The Norsemen did not differ essentially from the other Vikings, who were known as Danes in England and as Varangians in Russia.



Norsemen, name given to the Scandinavian Vikings who raided and settled on the coasts of the European continent in the 9th and 10th cent. They are also referred to as Northmen or Normans. Recent research indicates that Norse raids of Western Europe may have been known in the early Middle Ages. Among the causes of the great influx (9th cent.) of Norsemen to the coasts of NW Germany, the Low Countries, France, and Spain were lust for wealth and power, search for adventure, and the attempt of King Harold I of Norway to subjugate the independent nobles of his land, thereby forcing them to look to foreign conquests. The impact of the Norse invasions was particularly lasting in N France. The invaders, whose major raids began c.843, sailed up the French rivers, particularly the Seine, and repeatedly attacked, looted, and burned such cities as Rouen and Paris. Their actions threatened to plunge France back into the barbarism from which it was just emerging. The Norsemen gradually established settlements, generally at the river mouths; thus they constantly threatened to renew their river raids, and they ruined French commerce and navigation. In 911, Rollo, one of their leaders, was invested by King Charles III (Charles the Simple) with the duchy of Normandy, originally the territory around Rouen. Rollo's successors considerably expanded their territory and were only nominal vassals of the French kings. The Norsemen accepted Christianity, adopted French law and speech, and continued in history under the name of Normans. The name of Normandy itself and several Norman place names are survivals of the Norse period. The Norsemen did not differ essentially from the other Vikings, who were known as Danes in England and as Varangians in Russia.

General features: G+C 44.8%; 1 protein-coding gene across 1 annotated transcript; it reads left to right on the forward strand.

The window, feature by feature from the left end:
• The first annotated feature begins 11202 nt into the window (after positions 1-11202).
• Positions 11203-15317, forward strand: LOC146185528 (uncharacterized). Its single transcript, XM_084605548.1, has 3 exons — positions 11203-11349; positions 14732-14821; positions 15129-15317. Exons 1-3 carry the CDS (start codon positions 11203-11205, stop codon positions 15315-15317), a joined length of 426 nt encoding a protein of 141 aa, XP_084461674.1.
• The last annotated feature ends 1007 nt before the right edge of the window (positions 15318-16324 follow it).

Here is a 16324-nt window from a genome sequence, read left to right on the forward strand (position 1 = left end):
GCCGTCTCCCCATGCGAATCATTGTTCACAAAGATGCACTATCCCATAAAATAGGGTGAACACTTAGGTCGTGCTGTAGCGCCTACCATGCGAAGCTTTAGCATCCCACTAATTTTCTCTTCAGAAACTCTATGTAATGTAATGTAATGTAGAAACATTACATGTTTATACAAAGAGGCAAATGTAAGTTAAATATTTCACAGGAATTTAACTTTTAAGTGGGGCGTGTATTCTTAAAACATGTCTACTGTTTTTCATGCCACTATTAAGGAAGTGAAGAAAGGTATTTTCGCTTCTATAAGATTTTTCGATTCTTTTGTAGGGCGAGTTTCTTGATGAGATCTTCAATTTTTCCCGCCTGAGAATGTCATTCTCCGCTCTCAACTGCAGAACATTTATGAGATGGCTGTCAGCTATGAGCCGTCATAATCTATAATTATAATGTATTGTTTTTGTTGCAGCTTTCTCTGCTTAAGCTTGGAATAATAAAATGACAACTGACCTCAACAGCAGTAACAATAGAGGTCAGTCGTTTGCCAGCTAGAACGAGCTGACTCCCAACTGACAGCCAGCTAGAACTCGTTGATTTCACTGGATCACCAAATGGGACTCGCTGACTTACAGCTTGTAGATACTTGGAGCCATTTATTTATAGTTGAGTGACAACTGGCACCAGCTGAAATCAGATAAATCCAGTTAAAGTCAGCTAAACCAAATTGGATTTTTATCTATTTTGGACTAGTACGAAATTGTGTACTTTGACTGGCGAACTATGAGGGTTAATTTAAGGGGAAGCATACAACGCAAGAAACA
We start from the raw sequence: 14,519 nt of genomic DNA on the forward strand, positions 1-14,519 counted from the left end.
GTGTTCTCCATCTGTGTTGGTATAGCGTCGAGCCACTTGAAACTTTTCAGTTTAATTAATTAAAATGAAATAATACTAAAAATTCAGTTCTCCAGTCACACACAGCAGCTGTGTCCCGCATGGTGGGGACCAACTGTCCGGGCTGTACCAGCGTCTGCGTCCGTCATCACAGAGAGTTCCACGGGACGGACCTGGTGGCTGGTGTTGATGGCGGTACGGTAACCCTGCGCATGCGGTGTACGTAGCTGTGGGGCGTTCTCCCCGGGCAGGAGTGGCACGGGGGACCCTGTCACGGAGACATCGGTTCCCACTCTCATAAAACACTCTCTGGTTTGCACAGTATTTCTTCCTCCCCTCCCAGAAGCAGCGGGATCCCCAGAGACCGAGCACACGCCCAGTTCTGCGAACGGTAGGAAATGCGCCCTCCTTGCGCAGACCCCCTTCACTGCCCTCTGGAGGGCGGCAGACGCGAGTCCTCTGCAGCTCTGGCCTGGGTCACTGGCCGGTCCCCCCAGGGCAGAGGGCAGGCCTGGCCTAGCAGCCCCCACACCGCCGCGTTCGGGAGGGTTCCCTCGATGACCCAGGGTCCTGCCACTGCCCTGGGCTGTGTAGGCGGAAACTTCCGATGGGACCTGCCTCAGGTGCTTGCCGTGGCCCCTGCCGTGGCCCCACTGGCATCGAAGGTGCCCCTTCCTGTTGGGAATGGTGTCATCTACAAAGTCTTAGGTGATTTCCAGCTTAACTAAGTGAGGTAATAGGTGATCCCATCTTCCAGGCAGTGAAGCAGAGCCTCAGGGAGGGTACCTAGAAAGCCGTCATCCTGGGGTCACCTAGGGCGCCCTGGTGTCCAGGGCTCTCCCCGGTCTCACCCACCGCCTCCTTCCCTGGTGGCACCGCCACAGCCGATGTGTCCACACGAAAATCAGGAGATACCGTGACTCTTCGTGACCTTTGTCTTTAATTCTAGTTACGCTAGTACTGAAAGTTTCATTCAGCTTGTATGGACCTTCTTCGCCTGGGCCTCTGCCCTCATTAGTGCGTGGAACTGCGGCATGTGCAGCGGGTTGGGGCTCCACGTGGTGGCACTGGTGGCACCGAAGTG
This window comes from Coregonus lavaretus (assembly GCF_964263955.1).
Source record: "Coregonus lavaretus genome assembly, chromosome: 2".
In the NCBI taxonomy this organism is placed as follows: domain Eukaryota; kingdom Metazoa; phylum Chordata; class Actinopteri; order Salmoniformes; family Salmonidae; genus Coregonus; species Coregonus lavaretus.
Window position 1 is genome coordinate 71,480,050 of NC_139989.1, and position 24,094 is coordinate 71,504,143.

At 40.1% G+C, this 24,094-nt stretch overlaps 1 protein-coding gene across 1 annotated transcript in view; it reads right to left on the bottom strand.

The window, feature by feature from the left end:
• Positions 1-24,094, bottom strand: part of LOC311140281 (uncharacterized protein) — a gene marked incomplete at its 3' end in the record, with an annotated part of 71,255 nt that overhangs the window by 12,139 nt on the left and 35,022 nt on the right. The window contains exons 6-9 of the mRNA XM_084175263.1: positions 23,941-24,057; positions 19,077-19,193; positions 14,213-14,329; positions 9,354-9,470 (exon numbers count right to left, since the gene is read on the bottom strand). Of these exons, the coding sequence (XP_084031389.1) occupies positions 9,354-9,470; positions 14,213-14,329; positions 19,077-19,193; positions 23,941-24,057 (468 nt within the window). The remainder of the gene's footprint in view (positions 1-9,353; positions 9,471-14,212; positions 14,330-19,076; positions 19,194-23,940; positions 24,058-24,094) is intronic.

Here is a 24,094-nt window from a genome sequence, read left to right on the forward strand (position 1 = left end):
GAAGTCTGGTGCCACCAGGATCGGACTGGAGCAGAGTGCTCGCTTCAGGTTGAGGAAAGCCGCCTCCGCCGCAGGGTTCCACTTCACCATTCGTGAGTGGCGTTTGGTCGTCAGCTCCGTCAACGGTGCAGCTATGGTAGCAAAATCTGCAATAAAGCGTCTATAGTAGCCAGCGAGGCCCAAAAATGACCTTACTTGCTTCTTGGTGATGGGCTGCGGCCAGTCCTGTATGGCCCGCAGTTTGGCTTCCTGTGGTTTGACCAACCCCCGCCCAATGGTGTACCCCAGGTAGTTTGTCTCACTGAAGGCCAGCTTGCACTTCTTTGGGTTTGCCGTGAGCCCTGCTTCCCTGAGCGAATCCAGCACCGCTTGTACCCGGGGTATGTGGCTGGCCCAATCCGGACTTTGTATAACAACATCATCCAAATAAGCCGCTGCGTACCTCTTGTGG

See T. D. Kendrick, A History of the Vikings (1930, repr. 1968); E. C. Oxenstierna, The Norsemen (tr. 1965) and The World of the Norsemen (tr. 1968).

The Expanded Columbia Electronic Encyclopedia Copyright© 2003. Columbia University Press. Used with permission of Columbia University Press. All rights reserved. Except as otherwise permitted by written agreement, the following are prohibited: copying substantial portions of the entirety of the work in machine readable form, making multiple printout thereof, and other uses of the work inconsistent with U.S. and applicable copyright and related laws.


Other topics:

* Viking settlers in France

* William the Conqueror

* history of France from the 10th through 15th centuries

* Norman French Language

* Normandy
role in European history : areas ruled by Normans
--- --- England
--- --- --- Dover
--- --- --- Hastings (battle of)
--- ---
--- --- Alexius I
--- --- Comnenus
--- --- Thessaloníki
--- --- Ireland
--- --- Italy
--- --- Sicily
--- --- Wales
--- --- --- Anglesey
--- --- --- Breconshire
--- --- --- Flintshire
--- --- --- Glamorganshire
--- --- --- Pembrokeshire

* invasions or occupations by Normans
* quotations
* relations with France and England
* royalty and leaders


The Norman Conquest of England
-- Invasion of England, 1066 ("eyewitness to history")
Recommended Reading:
Campaigns of the Norman Conquest (Essential Histories)
other books about the normans

updated: 28-May-2005 ;